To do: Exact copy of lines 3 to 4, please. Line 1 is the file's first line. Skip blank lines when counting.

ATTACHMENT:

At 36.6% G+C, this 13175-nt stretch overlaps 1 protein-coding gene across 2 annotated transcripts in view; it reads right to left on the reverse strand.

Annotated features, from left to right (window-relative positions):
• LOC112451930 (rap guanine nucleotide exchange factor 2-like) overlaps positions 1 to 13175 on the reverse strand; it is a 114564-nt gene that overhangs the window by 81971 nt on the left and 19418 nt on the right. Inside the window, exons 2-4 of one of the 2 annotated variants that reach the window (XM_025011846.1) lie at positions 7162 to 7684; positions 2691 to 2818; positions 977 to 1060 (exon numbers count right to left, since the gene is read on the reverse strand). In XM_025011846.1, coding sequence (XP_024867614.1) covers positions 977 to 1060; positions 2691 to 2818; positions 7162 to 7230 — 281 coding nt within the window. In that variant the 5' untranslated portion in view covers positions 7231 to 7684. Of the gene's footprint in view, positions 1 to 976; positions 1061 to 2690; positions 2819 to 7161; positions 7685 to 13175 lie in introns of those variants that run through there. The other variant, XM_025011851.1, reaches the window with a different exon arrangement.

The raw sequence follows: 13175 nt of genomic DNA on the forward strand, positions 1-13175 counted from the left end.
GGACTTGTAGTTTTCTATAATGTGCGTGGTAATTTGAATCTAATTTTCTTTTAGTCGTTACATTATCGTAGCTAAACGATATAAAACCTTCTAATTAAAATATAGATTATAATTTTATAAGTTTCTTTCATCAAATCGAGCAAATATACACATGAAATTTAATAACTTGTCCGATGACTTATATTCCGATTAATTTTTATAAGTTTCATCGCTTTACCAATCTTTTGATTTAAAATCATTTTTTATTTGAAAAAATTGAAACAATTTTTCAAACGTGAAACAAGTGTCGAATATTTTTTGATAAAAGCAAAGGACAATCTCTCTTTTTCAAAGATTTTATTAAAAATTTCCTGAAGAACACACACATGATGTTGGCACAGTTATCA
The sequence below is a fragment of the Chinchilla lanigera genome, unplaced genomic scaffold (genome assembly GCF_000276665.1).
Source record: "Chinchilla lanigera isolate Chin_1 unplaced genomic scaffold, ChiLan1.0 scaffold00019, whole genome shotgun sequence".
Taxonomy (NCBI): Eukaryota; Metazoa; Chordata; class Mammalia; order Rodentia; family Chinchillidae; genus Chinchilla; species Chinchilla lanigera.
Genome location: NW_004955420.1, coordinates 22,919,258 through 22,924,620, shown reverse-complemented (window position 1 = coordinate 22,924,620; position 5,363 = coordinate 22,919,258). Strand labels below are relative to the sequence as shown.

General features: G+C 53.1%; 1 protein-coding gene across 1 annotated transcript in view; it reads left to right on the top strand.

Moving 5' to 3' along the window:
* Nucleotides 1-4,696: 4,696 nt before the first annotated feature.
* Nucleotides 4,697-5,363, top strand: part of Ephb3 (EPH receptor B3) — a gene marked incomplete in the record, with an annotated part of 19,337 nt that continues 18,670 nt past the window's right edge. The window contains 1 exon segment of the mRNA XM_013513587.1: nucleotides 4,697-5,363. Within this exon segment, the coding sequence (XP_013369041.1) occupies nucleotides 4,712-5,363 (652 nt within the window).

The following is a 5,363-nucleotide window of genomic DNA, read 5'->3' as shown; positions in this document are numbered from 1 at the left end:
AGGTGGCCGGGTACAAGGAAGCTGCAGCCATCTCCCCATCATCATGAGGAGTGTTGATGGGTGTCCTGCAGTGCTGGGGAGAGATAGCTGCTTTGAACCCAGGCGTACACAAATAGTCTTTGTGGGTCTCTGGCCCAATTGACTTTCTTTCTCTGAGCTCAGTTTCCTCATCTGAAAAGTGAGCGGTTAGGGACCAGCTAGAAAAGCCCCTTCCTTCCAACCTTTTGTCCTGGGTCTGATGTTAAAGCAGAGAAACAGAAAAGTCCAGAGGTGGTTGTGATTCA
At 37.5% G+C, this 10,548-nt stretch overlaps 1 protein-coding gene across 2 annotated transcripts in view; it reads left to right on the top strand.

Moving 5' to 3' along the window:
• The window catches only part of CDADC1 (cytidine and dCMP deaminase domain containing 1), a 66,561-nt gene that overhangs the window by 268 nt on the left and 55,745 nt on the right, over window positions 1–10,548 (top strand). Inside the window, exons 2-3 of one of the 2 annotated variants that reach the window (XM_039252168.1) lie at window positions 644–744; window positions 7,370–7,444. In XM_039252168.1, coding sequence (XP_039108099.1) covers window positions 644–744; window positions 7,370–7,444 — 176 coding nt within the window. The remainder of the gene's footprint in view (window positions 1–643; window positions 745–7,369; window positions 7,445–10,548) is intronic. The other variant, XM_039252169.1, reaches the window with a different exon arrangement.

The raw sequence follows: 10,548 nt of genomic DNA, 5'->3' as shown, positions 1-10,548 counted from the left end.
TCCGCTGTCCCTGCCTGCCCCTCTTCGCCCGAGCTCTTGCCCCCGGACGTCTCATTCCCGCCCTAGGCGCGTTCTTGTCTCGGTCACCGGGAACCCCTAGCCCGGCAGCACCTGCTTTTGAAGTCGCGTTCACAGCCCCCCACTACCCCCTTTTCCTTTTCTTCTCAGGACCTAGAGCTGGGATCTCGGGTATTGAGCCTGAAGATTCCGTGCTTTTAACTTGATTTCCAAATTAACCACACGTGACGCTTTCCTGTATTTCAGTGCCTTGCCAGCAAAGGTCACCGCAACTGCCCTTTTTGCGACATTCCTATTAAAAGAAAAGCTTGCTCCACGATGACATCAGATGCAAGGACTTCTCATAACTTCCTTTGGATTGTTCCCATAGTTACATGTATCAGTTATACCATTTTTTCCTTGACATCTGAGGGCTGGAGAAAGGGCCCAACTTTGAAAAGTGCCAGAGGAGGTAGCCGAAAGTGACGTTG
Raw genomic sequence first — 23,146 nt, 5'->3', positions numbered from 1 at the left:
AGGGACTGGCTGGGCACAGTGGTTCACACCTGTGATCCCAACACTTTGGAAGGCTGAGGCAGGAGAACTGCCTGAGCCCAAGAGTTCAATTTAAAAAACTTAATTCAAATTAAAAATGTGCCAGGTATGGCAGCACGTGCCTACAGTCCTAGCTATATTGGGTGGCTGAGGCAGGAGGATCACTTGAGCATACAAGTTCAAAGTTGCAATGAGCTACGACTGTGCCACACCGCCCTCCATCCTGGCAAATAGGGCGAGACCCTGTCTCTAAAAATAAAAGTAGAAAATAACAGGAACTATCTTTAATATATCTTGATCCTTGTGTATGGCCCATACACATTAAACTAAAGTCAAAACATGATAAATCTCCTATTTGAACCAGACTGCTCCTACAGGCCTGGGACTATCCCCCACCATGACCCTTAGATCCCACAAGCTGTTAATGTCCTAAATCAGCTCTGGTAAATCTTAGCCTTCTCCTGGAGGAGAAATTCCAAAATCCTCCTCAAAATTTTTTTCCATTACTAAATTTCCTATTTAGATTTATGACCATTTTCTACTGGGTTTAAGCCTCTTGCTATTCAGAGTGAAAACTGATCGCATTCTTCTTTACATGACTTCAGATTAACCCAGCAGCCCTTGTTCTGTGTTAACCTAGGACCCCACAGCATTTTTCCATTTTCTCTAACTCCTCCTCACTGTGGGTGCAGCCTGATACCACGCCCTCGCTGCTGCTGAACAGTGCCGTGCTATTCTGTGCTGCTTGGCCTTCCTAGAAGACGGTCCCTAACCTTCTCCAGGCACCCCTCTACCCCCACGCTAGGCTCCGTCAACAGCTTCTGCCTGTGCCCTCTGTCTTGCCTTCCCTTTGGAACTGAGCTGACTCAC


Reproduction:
• LOC112451930 (rap guanine nucleotide exchange factor 2-like) overlaps positions 1 to 13175 on the reverse strand; it is a 114564-nt gene that overhangs the window by 81971 nt on the left and 19418 nt on the right. Inside the window, exons 2-4 of one of the 2 annotated variants that reach the window (XM_025011846.1) lie at positions 7162 to 7684; positions 2691 to 2818; positions 977 to 1060 (exon numbers count right to left, since the gene is read on the reverse strand). In XM_025011846.1, coding sequence (XP_024867614.1) covers positions 977 to 1060; positions 2691 to 2818; positions 7162 to 7230 — 281 coding nt within the window. In that variant the 5' untranslated portion in view covers positions 7231 to 7684. Of the gene's footprint in view, positions 1 to 976; positions 1061 to 2690; positions 2819 to 7161; positions 7685 to 13175 lie in introns of those variants that run through there. The other variant, XM_025011851.1, reaches the window with a different exon arrangement.

The raw sequence follows: 13175 nt of genomic DNA on the forward strand, positions 1-13175 counted from the left end.